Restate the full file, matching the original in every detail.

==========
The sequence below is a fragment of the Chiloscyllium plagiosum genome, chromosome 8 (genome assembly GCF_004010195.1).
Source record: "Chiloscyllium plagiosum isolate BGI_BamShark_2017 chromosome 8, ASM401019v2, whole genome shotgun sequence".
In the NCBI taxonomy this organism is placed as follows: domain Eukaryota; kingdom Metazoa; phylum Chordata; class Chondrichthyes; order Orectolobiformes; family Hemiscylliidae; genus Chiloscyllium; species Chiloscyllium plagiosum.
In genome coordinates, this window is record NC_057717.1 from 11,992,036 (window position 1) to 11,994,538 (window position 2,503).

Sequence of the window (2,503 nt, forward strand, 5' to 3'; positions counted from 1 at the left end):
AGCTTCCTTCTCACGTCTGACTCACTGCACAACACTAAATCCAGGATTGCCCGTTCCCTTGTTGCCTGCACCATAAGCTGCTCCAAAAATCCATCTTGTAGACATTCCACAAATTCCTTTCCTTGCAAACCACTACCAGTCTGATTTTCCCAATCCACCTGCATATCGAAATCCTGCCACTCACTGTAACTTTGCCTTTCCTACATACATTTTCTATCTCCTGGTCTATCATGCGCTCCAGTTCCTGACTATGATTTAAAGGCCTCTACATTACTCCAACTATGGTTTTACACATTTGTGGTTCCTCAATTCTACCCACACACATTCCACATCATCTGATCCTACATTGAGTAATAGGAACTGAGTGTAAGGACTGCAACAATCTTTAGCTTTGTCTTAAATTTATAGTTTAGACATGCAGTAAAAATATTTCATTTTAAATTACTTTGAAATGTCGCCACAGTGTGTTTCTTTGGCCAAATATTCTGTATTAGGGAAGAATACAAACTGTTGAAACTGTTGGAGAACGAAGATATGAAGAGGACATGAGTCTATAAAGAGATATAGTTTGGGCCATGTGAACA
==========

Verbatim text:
The sequence below is a fragment of the Chiloscyllium plagiosum genome, chromosome 8 (genome assembly GCF_004010195.1).
Source record: "Chiloscyllium plagiosum isolate BGI_BamShark_2017 chromosome 8, ASM401019v2, whole genome shotgun sequence".
In the NCBI taxonomy this organism is placed as follows: domain Eukaryota; kingdom Metazoa; phylum Chordata; class Chondrichthyes; order Orectolobiformes; family Hemiscylliidae; genus Chiloscyllium; species Chiloscyllium plagiosum.
In genome coordinates, this window is record NC_057717.1 from 11,992,036 (window position 1) to 11,994,538 (window position 2,503).

Sequence of the window (2,503 nt, forward strand, 5' to 3'; positions counted from 1 at the left end):
AGCTTCCTTCTCACGTCTGACTCACTGCACAACACTAAATCCAGGATTGCCCGTTCCCTTGTTGCCTGCACCATAAGCTGCTCCAAAAATCCATCTTGTAGACATTCCACAAATTCCTTTCCTTGCAAACCACTACCAGTCTGATTTTCCCAATCCACCTGCATATCGAAATCCTGCCACTCACTGTAACTTTGCCTTTCCTACATACATTTTCTATCTCCTGGTCTATCATGCGCTCCAGTTCCTGACTATGATTTAAAGGCCTCTACATTACTCCAACTATGGTTTTACACATTTGTGGTTCCTCAATTCTACCCACACACATTCCACATCATCTGATCCTACATTGAGTAATAGGAACTGAGTGTAAGGACTGCAACAATCTTTAGCTTTGTCTTAAATTTATAGTTTAGACATGCAGTAAAAATATTTCATTTTAAATTACTTTGAAATGTCGCCACAGTGTGTTTCTTTGGCCAAATATTCTGTATTAGGGAAGAATACAAACTGTTGAAACTGTTGGAGAACGAAGATATGAAGAGGACATGAGTCTATAAAGAGATATAGTTTGGGCCATGTGAACA